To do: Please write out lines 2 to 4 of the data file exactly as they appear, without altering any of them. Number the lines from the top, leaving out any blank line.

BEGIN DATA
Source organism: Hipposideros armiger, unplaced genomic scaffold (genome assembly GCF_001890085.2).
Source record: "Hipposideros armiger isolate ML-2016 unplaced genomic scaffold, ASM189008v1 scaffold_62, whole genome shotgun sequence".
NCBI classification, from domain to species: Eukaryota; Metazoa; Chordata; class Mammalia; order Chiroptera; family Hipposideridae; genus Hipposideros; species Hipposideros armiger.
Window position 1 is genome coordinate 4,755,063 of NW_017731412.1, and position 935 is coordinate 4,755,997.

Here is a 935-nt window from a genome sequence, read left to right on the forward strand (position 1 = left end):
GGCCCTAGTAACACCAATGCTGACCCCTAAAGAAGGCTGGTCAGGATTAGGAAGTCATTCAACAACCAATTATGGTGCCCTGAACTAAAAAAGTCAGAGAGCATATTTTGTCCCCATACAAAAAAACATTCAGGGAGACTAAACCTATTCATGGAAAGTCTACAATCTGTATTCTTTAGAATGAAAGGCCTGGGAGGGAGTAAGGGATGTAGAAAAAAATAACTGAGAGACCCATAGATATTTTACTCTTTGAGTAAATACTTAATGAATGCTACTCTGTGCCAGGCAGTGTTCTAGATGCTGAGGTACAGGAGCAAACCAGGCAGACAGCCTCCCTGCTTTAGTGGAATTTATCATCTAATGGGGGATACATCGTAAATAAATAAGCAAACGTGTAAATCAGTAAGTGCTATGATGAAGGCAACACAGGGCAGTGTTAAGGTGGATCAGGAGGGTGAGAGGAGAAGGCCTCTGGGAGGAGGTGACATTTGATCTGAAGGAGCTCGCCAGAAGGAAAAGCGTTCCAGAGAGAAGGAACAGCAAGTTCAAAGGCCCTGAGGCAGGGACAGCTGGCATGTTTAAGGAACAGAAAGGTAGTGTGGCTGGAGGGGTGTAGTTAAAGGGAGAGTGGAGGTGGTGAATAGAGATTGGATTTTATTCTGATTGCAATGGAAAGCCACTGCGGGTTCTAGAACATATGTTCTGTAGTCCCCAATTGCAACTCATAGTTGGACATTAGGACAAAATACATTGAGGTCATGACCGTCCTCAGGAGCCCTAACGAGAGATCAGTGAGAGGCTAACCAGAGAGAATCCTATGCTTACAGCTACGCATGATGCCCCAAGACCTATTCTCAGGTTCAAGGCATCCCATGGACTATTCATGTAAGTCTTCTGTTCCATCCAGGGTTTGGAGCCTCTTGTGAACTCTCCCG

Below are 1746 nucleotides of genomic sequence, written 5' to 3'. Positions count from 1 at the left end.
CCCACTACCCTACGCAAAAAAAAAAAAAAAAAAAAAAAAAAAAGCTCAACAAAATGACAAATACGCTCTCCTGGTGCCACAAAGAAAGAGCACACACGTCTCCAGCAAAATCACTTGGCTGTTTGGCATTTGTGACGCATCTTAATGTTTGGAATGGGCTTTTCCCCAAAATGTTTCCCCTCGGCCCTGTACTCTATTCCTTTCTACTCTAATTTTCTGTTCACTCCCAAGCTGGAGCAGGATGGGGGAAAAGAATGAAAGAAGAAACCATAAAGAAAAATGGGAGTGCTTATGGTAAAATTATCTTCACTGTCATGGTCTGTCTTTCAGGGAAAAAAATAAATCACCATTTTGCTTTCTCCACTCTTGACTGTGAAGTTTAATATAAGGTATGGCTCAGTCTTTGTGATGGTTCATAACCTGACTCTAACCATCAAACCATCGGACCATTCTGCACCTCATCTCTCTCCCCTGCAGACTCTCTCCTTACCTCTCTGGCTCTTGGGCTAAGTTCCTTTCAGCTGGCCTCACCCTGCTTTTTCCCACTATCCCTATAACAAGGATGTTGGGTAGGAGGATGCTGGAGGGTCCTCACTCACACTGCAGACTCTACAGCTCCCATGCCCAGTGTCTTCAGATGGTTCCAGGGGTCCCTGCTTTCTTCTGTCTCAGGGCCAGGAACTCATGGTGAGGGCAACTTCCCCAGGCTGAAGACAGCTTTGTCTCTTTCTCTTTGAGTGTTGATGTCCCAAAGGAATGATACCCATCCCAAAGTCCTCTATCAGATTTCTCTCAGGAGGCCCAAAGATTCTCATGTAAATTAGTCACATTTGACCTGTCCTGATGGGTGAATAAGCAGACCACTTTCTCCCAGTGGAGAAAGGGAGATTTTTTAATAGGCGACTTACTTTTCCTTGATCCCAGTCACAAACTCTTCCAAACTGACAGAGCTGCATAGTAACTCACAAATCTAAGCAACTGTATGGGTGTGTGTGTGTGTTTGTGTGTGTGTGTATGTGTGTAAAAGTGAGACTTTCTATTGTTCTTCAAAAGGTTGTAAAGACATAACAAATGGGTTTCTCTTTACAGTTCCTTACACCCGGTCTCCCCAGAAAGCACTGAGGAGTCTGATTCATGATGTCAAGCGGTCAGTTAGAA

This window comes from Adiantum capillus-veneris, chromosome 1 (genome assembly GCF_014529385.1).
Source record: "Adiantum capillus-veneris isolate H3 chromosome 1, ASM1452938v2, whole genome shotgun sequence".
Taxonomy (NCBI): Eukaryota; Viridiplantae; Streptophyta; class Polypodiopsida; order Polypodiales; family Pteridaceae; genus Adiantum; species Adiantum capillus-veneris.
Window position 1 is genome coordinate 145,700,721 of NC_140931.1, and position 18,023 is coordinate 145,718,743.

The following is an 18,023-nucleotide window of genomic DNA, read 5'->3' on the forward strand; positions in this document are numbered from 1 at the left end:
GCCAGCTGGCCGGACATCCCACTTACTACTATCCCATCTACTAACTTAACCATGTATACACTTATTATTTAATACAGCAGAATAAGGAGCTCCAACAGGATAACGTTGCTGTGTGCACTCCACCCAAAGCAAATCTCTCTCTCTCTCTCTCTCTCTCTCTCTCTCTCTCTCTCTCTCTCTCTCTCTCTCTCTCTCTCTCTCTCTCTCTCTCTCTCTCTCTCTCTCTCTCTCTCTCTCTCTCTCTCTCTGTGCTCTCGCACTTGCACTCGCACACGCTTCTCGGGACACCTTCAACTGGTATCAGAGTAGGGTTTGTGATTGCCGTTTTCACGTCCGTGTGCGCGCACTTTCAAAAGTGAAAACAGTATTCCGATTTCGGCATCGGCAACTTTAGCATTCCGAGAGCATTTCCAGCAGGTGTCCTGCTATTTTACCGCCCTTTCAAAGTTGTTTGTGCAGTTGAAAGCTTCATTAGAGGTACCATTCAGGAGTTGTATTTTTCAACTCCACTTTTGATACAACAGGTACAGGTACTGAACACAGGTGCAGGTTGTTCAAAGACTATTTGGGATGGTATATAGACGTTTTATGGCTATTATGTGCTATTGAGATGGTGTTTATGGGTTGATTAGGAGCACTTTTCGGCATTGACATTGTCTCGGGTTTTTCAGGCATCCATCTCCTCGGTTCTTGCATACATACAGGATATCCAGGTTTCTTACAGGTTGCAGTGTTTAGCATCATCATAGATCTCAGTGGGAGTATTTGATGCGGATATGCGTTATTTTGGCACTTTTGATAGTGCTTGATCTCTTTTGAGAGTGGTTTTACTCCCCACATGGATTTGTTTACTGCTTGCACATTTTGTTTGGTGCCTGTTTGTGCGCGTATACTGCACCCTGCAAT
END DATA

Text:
Source record: "Hipposideros armiger isolate ML-2016 unplaced genomic scaffold, ASM189008v1 scaffold_62, whole genome shotgun sequence".
NCBI classification, from domain to species: Eukaryota; Metazoa; Chordata; class Mammalia; order Chiroptera; family Hipposideridae; genus Hipposideros; species Hipposideros armiger.
Window position 1 is genome coordinate 4,755,063 of NW_017731412.1, and position 935 is coordinate 4,755,997.